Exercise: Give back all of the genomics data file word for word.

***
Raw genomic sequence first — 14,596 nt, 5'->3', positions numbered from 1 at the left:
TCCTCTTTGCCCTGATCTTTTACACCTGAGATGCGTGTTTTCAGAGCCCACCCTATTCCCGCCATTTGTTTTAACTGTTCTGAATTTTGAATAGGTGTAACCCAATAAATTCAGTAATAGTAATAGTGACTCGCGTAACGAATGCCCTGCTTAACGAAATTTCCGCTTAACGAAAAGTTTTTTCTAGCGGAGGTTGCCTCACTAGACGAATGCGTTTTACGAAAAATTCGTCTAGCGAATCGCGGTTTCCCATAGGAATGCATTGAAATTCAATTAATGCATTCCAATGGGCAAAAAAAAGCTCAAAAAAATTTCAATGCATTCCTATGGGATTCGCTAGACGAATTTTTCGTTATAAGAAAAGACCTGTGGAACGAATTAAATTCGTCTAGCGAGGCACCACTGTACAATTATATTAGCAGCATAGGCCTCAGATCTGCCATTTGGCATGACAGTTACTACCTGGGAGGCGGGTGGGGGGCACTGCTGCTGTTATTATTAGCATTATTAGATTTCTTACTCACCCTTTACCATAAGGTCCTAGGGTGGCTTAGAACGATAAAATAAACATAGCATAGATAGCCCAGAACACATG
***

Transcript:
Raw genomic sequence first — 14,596 nt, 5'->3', positions numbered from 1 at the left:
TCCTCTTTGCCCTGATCTTTTACACCTGAGATGCGTGTTTTCAGAGCCCACCCTATTCCCGCCATTTGTTTTAACTGTTCTGAATTTTGAATAGGTGTAACCCAATAAATTCAGTAATAGTAATAGTGACTCGCGTAACGAATGCCCTGCTTAACGAAATTTCCGCTTAACGAAAAGTTTTTTCTAGCGGAGGTTGCCTCACTAGACGAATGCGTTTTACGAAAAATTCGTCTAGCGAATCGCGGTTTCCCATAGGAATGCATTGAAATTCAATTAATGCATTCCAATGGGCAAAAAAAAGCTCAAAAAAATTTCAATGCATTCCTATGGGATTCGCTAGACGAATTTTTCGTTATAAGAAAAGACCTGTGGAACGAATTAAATTCGTCTAGCGAGGCACCACTGTACAATTATATTAGCAGCATAGGCCTCAGATCTGCCATTTGGCATGACAGTTACTACCTGGGAGGCGGGTGGGGGGCACTGCTGCTGTTATTATTAGCATTATTAGATTTCTTACTCACCCTTTACCATAAGGTCCTAGGGTGGCTTAGAACGATAAAATAAACATAGCATAGATAGCCCAGAACACATG